Christmas time is the season of giving; we adopt "angels" to buy gifts for underprivileged children, we donate to charity, we have coat drives, and volunteer at soup kitchens. But what about Halloween? Is the fall the season of cavities and insulin injections? What if, instead of contributing to the gluttony of trick-or-treating, we could actually improve the health of thousands of children?
Central Appalachia is number one in the nation in toothlessness, according to an ABC News article
. The news source cites the soft drink "Mountain Dew" as one of the main culprits of the problem as children use it essentially as an antidepressant and stimulant, all in one. "The dental dilemma in Kentucky," the article says, "is that nearly one out of every two of the state's children are enrolled in Medicaid but barely a quarter of dentists accept the insurance." Some people in this mountainous area have not been taught how to take care of their teeth or simply cannot afford dental hygiene products.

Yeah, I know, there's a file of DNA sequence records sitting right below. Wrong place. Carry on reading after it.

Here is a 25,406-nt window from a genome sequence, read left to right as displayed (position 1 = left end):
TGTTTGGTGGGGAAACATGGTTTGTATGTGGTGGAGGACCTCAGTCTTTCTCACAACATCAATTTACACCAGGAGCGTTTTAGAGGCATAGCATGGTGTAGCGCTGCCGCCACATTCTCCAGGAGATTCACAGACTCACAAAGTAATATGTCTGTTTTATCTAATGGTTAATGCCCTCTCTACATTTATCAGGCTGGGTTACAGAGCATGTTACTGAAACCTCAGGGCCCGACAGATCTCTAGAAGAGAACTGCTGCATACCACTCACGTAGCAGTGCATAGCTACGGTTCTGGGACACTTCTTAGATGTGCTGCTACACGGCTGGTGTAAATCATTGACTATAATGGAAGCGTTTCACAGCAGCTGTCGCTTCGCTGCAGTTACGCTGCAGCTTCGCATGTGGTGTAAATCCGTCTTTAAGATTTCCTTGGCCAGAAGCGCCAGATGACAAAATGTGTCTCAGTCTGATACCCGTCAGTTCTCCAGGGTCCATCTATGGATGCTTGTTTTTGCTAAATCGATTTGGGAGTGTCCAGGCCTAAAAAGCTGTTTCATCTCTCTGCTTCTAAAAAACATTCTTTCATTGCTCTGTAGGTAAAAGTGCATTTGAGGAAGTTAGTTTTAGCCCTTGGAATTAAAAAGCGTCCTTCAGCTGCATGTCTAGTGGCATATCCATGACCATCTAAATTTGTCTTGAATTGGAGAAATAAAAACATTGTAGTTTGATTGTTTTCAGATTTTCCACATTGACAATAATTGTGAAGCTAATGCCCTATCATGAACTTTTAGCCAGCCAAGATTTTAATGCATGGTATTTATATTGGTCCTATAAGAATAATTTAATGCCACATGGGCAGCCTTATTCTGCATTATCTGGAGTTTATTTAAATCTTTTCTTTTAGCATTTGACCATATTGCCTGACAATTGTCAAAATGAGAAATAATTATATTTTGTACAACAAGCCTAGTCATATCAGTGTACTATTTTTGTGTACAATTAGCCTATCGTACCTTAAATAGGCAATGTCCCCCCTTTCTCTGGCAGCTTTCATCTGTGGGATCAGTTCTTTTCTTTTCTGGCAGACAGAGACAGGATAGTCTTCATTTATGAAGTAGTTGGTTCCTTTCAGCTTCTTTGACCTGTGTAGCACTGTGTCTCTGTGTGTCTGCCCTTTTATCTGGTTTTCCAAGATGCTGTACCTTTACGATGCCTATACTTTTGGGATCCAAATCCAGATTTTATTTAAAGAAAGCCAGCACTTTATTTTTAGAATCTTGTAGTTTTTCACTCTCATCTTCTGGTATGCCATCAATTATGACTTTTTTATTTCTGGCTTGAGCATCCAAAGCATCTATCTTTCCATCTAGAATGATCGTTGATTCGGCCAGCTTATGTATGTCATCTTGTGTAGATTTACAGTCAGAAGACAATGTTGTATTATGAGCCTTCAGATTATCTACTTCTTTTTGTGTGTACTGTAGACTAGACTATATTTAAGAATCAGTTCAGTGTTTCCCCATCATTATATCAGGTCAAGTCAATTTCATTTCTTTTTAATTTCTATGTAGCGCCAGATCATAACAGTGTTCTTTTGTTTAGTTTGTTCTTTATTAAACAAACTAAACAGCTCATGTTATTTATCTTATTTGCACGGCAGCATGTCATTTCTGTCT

"With the support of the community Grandma's Gifts works to improve the lives of Appalachian families by providing goods, services and opportunities, while educating people on regional issues and teaching the value of volunteerism."
Grandma's Gifts is a non-profit organization based in Powell, Ohio. The organization is run completely by volunteers and students, so 100 percent of the profits go to providing services for Appalachian families. They provide tool-kits for student/work organizations to hold drives for dental hygiene products such as toothpaste, toothbrushes and floss. The organization then works with other service organizations to distribute these goodie bags throughout the Appalachian region to schools, medical clinics, churches and community groups. Donations can also be sent directly to Grandma's Gifts!
Note: most of Appalachia's health and economic plight can be rooted back to the exploitation of its workers and natural resources by coal mining companies. The fight for workers' and land rights is an ongoing battle in Appalachia. To learn more about these movements, visit The Mountain Institute
and United Mountain Defense
Photo: From Shelby Lee Adams' "Appalachia" series